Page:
Bald Heads, Shell People, Killer Croc: Academy Celebrates Makeup And Hairstyling At Symposium
Makeup artist Christopher Nelson hand-painted the details in “Suicide Squads” Killer Croc. Photo courtesy: Warner Bros.
By: Marjorie Galas
The Academy of Motion Picture Arts and Sciences offers unique opportunities throughout Oscar week to see some of the fine, Academy Award nominated craft work up close and personal. Their last event of the week featured applications, molds, wigs and stills from the three films nominated for Outstanding Achievement in Makeup and Hairstyling.
A number of the bald caps created by Love Larson and wigs created by Eva von Bahr were on display from “A Man Called Ove.” Several molds and applications designed by Joel Harlow and Richard Alonzo for the creatures in “Star Trek Beyond” could be marveled at, and an installation including clippings, drawings, tattoo transfers, wigs and applications Alessandro Berolazzi and his key team members Giorgio Gregorini and Christopher Nelson used during “Suicide Squad” helped guide attendees through the process of designing what would ultimately become the 2017 Oscar winning work.
Prior to a three part panel presentation that allowed each team equal time to discuss their process, AMPAS Governor for the Makeup Artists and Hairstyling Branch Louis Burwell, along with trailblazing branch members Kathryn L. Blondell and Leonard Engelman, outlined the Academy’s nomination process for its hair and makeup nominees. The branch narrows down all eligible entries to a short list of seven films (the four additional early contenders included “Deadpool”, “Florence Foster Jenkins”, “Hail Ceasar” and “The Dressmaker.”) Once the short list is announced the branch holds a “bake-off” where the department heads are invited to conduct a presentation highlighting their processes, video clips, photos and examples. The three contenders were chosen from their presentation in the bake-off.
During the panel presentation of the symposium, Larson revealed director Hannes Holm made an early decision not to use any of actor Rolf Lassgard’s natural hair for “A Man Called Ove”, a film that chronicles the life of Ove from young man to old man. This meant that last year’s Oscar winner for “The 100 Year Old Man who Jumped Out the Window and Disappeared” had to incorporate bald caps and wigs throughout the production. To hide Lassgard’s generous hairline, he had to build a prosthetic that came down to the actor’s eyebrows. Noting this application had the potential of affecting the actor’s expressions, Larson experimented with thinning the latex along the forehead until he found the percentage that would be strong enough to remain intact, while allowing for movement that mirrored the actor’s facial expressions.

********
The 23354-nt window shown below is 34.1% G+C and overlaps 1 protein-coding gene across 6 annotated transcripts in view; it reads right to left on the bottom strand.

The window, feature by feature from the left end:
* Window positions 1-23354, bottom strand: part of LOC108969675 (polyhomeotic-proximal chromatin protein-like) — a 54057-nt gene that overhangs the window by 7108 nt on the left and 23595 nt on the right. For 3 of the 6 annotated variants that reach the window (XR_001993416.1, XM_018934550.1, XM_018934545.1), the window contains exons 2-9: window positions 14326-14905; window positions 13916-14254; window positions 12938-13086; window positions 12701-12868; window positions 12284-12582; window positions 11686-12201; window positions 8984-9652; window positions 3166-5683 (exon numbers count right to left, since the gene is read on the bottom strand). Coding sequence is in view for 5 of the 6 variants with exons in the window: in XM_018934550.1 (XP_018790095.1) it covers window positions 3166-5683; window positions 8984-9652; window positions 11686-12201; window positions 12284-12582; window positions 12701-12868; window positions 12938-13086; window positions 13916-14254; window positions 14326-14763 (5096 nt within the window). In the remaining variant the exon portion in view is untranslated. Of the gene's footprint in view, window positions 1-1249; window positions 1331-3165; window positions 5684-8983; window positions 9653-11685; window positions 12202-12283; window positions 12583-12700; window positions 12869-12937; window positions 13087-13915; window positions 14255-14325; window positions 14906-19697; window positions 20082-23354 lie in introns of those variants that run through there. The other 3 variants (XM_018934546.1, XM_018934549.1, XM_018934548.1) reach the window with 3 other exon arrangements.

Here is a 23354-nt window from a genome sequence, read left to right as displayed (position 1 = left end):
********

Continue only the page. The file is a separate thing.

While a full hair piece was used for Ove’s youthful scenes, von Bahr spent a great deal of time punching hair into each bald cap used on the shoot, highlighting the progressive aging of the character. The team made over 70 bald caps and shot in roughly 24 days. This resulted in von Bahr often punching multiple caps a night.
Joel Harlow wanted to pay homage to the legacy of hair and makeup design that originated in the late 60s. Despite having to conceive and create roughly sixty unique characters scene throughout the film, the 2010 Oscar winner for “Star Trek” insisted all makeup and makeup effects were done with practical applications. One of the most elaborate pieces involved a massive, conk-shaped head, built out of lightweight latex and foam inserts and layers of shell-like appliances. This particular creation took over six hours to apply.
While the more elaborate characters were worthy of discussion, Harlow pointed out the simplicity of the “Spock” makeup should not be overlooked. His makeup team constantly, and accurately, transformed the recognizable physical attributes of actor Zachary Quinto into his character’s pallid, point-eared facade.
Alessandro Berolazzi, a professional makeup artist who got his start in Europian theater during the 70s, was thrilled to be celebrating his first Oscar nomination. The thirty-year film vet not only turned to classic cinema such as 1927’s “Metropolis” when researching his character’s looks for “Suicide Squad”, he also went shopping at hardware stores and going through bits of “trash” to get inspiration as he refined his vision. Looking closely at a character such as Harley Quinn a viewer will see rubber stoppers were used to hold her pony tails in place, while the “Enchantress” has a mop that has been cut, shaped and distressed for her stiff locks.
Christopher Nelson was in charge of creating the prosthetic for “Killer Croc” – a character with a strange skin ailment. In addition to overcoming actor Adewale Akinnuoye-Agbaje’s skin allergies to the adhesive, Nelson also found himself hand-painting much of the details onto the appliance once it was affixed to the actor. The process consistently took five hours.
To learn more about this event and see a complete presentation of the Makeup & Hairstyling Symposium, please visit: